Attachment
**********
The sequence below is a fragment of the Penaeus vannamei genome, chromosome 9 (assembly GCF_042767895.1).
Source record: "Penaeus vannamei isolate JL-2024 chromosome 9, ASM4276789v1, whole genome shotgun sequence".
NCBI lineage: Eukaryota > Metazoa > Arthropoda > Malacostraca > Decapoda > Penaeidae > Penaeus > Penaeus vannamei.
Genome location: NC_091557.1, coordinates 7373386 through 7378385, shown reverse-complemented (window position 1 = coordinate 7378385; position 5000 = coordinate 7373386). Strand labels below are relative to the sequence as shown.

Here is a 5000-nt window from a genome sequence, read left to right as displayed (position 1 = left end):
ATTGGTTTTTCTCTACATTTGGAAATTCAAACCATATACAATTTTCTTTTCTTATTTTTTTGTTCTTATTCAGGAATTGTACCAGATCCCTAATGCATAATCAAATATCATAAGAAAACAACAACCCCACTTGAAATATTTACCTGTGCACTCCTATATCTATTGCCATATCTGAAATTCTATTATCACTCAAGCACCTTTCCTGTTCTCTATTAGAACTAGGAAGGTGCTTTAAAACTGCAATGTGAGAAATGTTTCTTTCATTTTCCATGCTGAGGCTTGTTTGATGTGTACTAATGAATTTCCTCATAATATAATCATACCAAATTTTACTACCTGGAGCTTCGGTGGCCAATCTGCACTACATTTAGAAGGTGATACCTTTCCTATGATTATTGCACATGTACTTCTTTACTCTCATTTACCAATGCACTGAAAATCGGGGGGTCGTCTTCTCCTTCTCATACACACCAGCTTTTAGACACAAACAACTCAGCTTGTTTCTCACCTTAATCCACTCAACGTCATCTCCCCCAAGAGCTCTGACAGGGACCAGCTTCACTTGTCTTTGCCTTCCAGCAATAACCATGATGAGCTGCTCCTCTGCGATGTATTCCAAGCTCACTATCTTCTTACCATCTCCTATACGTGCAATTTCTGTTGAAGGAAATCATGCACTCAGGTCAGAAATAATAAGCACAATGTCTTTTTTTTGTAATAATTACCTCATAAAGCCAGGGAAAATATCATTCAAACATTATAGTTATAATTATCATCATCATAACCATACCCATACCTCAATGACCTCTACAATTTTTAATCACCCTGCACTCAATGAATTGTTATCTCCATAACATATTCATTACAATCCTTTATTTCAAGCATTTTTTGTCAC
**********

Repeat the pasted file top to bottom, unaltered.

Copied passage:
The sequence below is a fragment of the Penaeus vannamei genome, chromosome 9 (assembly GCF_042767895.1).
Source record: "Penaeus vannamei isolate JL-2024 chromosome 9, ASM4276789v1, whole genome shotgun sequence".
NCBI lineage: Eukaryota > Metazoa > Arthropoda > Malacostraca > Decapoda > Penaeidae > Penaeus > Penaeus vannamei.
Genome location: NC_091557.1, coordinates 7373386 through 7378385, shown reverse-complemented (window position 1 = coordinate 7378385; position 5000 = coordinate 7373386). Strand labels below are relative to the sequence as shown.

Here is a 5000-nt window from a genome sequence, read left to right as displayed (position 1 = left end):
ATTGGTTTTTCTCTACATTTGGAAATTCAAACCATATACAATTTTCTTTTCTTATTTTTTTGTTCTTATTCAGGAATTGTACCAGATCCCTAATGCATAATCAAATATCATAAGAAAACAACAACCCCACTTGAAATATTTACCTGTGCACTCCTATATCTATTGCCATATCTGAAATTCTATTATCACTCAAGCACCTTTCCTGTTCTCTATTAGAACTAGGAAGGTGCTTTAAAACTGCAATGTGAGAAATGTTTCTTTCATTTTCCATGCTGAGGCTTGTTTGATGTGTACTAATGAATTTCCTCATAATATAATCATACCAAATTTTACTACCTGGAGCTTCGGTGGCCAATCTGCACTACATTTAGAAGGTGATACCTTTCCTATGATTATTGCACATGTACTTCTTTACTCTCATTTACCAATGCACTGAAAATCGGGGGGTCGTCTTCTCCTTCTCATACACACCAGCTTTTAGACACAAACAACTCAGCTTGTTTCTCACCTTAATCCACTCAACGTCATCTCCCCCAAGAGCTCTGACAGGGACCAGCTTCACTTGTCTTTGCCTTCCAGCAATAACCATGATGAGCTGCTCCTCTGCGATGTATTCCAAGCTCACTATCTTCTTACCATCTCCTATACGTGCAATTTCTGTTGAAGGAAATCATGCACTCAGGTCAGAAATAATAAGCACAATGTCTTTTTTTTGTAATAATTACCTCATAAAGCCAGGGAAAATATCATTCAAACATTATAGTTATAATTATCATCATCATAACCATACCCATACCTCAATGACCTCTACAATTTTTAATCACCCTGCACTCAATGAATTGTTATCTCCATAACATATTCATTACAATCCTTTATTTCAAGCATTTTTTGTCAC